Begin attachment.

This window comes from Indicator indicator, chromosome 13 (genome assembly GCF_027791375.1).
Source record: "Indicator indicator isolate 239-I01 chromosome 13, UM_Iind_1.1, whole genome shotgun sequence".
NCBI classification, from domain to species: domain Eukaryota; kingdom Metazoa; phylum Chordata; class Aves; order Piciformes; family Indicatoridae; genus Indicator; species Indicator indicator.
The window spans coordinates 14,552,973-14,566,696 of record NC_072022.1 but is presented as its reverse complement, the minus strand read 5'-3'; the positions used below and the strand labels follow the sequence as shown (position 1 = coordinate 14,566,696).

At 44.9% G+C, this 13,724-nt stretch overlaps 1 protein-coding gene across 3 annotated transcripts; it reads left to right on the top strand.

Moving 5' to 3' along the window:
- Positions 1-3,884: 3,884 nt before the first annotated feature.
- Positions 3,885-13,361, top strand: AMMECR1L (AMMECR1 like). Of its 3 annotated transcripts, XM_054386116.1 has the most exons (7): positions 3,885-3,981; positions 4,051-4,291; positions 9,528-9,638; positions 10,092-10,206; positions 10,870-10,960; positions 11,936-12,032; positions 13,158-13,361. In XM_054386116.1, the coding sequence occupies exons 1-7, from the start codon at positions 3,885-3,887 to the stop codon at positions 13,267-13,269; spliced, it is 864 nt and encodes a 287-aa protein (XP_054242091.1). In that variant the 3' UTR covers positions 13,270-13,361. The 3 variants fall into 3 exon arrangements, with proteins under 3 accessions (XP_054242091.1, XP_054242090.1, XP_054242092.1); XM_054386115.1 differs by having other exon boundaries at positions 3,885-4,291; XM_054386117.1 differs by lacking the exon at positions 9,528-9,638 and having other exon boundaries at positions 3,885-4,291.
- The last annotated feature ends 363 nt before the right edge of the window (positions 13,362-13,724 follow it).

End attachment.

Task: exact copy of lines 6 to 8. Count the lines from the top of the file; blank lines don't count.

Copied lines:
Moving 5' to 3' along the window:
- Positions 1-3,884: 3,884 nt before the first annotated feature.
- Positions 3,885-13,361, top strand: AMMECR1L (AMMECR1 like). Of its 3 annotated transcripts, XM_054386116.1 has the most exons (7): positions 3,885-3,981; positions 4,051-4,291; positions 9,528-9,638; positions 10,092-10,206; positions 10,870-10,960; positions 11,936-12,032; positions 13,158-13,361. In XM_054386116.1, the coding sequence occupies exons 1-7, from the start codon at positions 3,885-3,887 to the stop codon at positions 13,267-13,269; spliced, it is 864 nt and encodes a 287-aa protein (XP_054242091.1). In that variant the 3' UTR covers positions 13,270-13,361. The 3 variants fall into 3 exon arrangements, with proteins under 3 accessions (XP_054242091.1, XP_054242090.1, XP_054242092.1); XM_054386115.1 differs by having other exon boundaries at positions 3,885-4,291; XM_054386117.1 differs by lacking the exon at positions 9,528-9,638 and having other exon boundaries at positions 3,885-4,291.